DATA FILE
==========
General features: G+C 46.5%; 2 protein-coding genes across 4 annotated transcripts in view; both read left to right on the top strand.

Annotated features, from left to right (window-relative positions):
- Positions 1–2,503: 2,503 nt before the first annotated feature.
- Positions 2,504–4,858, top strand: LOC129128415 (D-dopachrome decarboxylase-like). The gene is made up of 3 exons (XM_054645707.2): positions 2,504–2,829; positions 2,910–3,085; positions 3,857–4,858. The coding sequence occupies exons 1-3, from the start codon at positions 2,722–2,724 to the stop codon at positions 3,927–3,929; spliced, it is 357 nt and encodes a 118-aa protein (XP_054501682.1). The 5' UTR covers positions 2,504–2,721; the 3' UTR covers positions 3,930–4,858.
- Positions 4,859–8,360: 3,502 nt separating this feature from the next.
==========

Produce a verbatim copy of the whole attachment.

General features: G+C 46.5%; 2 protein-coding genes across 4 annotated transcripts in view; both read left to right on the top strand.

Annotated features, from left to right (window-relative positions):
- Positions 1–2,503: 2,503 nt before the first annotated feature.
- Positions 2,504–4,858, top strand: LOC129128415 (D-dopachrome decarboxylase-like). The gene is made up of 3 exons (XM_054645707.2): positions 2,504–2,829; positions 2,910–3,085; positions 3,857–4,858. The coding sequence occupies exons 1-3, from the start codon at positions 2,722–2,724 to the stop codon at positions 3,927–3,929; spliced, it is 357 nt and encodes a 118-aa protein (XP_054501682.1). The 5' UTR covers positions 2,504–2,721; the 3' UTR covers positions 3,930–4,858.
- Positions 4,859–8,360: 3,502 nt separating this feature from the next.